You have tried back braces, physical therapy and steroid injections in your lower back, but your back pain persists. Your doctor has recommended surgery as the next step to treating the pain. Depending on the exact cause of the pain, back surgeons have several techniques that they can use to reduce the pain and inflammation in your lower back. Here is what you can expect from the surgery and subsequent recovery at home.
The Source of Your Back Pain
Your spine consists of a series of bones (vertebrae) stacked together but separated by cartilage discs that provide a cushion for the bones. The spinal cord runs through these structures with bundles of nerves being sent out to the rest of the body through small openings in your spine. When these nerve bundles are irritated, they become inflamed and painful. The irritation can come from:
- degenerative bone disease that narrows the openings through which the nerves travel from the spine
- abnormal bone growth on the vertebrae which puts pressure on the nerves
- rupture of one of the cushioning discs which presses on the nerves
The surgery is to remove any of these irritations to the nerves in your back.
The Surgical Options
Your back surgeon will take X-rays and may do an MRI to get a clear view of the cause of the nerve irritation in your back. Once they identify the cause of the pain, they'll prepare you for one or more of the following surgical procedures:
- removal of bone to widen the channel through which the nerves travel
- removal of any abnormal bone growth pushing against the nerves
- removal of all or part of the ruptured disc to relieve the pressure it is putting on the nerves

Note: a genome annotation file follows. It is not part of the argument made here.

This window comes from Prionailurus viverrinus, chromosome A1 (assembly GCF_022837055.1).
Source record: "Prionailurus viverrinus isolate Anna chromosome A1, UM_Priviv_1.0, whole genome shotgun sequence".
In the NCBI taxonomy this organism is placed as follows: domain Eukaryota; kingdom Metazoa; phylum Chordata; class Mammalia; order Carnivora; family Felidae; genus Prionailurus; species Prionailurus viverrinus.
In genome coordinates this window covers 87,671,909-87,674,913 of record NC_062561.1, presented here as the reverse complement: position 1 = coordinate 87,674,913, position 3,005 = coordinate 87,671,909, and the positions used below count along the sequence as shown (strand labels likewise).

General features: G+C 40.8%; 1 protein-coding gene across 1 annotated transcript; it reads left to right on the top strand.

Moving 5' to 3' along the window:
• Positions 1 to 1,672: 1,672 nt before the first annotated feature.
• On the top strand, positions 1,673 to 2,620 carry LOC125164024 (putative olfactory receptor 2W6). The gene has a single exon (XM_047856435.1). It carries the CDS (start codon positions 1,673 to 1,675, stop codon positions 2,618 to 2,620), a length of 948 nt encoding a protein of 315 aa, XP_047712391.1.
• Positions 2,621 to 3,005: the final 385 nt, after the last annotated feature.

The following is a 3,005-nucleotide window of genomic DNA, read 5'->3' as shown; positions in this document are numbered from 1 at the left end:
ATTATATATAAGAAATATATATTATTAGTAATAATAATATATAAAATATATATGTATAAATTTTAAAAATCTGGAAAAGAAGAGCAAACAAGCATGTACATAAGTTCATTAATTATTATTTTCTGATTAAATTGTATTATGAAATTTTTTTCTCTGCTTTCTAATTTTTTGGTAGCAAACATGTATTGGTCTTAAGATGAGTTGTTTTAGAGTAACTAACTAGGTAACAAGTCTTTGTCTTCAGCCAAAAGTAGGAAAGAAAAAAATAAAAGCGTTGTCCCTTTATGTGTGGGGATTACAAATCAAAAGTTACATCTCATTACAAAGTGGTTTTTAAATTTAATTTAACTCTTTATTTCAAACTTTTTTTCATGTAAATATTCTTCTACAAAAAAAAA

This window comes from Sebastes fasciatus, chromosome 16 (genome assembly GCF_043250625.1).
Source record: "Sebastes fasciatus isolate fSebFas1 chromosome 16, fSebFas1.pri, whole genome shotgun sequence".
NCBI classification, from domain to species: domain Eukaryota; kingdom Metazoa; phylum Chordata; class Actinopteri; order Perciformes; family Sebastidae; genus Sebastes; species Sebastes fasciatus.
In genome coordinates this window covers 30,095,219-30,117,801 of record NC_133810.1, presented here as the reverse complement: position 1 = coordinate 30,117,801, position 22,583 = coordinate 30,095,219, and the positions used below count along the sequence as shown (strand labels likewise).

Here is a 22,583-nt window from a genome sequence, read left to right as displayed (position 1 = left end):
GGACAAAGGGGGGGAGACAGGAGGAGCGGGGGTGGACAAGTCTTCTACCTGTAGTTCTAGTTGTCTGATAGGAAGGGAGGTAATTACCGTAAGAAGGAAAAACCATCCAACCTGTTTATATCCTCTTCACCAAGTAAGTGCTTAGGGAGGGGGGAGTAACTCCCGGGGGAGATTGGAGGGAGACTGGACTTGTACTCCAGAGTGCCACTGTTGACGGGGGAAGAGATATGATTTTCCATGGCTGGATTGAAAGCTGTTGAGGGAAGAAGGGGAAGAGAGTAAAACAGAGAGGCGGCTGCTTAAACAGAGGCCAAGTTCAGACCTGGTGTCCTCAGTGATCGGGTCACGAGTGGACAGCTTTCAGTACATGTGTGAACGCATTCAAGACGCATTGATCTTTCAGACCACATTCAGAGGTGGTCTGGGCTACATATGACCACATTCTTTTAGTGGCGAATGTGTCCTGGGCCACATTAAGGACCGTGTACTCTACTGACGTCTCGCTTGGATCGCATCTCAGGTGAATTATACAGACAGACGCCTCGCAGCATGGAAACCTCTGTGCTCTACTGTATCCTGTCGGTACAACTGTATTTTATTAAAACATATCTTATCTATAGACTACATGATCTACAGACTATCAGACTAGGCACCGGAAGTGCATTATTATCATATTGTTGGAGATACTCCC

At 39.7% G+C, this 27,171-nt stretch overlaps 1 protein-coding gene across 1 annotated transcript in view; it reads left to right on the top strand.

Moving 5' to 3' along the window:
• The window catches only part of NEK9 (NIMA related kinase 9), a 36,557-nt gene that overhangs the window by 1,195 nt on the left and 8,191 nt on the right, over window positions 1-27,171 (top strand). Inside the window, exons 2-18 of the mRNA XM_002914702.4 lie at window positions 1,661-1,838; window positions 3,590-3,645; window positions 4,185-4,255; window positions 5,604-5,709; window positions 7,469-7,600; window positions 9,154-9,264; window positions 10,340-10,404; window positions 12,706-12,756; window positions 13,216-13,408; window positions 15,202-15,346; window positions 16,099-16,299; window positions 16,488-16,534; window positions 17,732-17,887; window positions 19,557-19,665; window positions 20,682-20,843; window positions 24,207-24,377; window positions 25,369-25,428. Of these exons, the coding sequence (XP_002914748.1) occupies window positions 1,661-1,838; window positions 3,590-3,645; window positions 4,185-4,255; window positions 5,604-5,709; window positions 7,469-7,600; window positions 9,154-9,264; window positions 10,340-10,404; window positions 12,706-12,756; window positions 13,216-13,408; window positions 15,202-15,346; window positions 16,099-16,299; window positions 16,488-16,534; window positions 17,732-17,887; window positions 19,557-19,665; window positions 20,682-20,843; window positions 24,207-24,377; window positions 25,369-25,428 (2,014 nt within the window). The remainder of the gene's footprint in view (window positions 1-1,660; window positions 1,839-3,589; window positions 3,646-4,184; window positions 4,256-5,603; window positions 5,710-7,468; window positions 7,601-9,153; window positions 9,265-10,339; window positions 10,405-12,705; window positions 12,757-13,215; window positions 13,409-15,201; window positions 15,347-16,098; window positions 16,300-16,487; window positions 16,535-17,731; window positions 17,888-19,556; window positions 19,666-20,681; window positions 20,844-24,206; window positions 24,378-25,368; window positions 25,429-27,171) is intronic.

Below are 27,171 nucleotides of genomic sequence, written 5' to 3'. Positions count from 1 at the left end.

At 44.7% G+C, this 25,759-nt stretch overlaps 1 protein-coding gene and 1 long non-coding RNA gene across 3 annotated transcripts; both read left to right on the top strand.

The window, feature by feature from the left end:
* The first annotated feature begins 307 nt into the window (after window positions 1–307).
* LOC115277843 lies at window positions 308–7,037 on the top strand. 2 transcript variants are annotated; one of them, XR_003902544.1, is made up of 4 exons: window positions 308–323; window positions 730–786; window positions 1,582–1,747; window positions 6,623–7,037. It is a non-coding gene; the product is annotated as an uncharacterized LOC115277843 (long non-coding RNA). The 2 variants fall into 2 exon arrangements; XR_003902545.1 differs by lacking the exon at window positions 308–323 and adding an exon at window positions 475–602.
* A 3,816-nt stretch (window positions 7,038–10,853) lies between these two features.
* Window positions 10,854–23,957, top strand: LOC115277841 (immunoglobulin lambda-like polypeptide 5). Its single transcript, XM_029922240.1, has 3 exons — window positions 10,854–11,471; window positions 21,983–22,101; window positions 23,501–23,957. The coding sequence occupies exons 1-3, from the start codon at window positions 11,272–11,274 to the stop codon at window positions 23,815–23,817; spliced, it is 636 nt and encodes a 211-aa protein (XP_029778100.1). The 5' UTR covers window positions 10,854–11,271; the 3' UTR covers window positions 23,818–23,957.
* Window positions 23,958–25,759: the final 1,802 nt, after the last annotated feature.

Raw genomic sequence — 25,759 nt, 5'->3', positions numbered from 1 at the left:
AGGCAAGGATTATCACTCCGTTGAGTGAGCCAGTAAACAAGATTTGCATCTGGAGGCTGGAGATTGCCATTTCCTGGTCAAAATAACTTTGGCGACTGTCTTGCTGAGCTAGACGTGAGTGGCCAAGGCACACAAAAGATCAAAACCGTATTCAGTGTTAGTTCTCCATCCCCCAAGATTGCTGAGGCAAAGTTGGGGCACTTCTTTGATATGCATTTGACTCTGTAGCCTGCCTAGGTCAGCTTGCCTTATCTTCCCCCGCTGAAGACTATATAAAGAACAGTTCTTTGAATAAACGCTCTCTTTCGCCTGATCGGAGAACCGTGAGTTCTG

If the entire disc is removed, to maintain stability of the spine, your surgeon will pack bone chips into the space to fuse the two vertebrae together. They will insert metal rods next the spine to hold it while the bones grow together. The rods may come out later, or stay in indefinitely.
Recovery from Back Surgery
Your doctor will have you work with a physical therapist for a few weeks to regain flexibility in your back. The disused muscles around your spine contract and make your back feel stiff. The therapy will slowly stretch out those muscles again.
The second phase of physical therapy is to strengthen the muscles in your lower back. You'll do exercises and work with resistance machines to build up the muscles. As your muscles grow stronger, you'll have more movement and support of your spine. The process will take several weeks, during which time the pain and inflammation will finally go away so you can enjoy your favorite activities once again.
For more information, contact a professional group like Southwest Florida Neurosurgical Associates.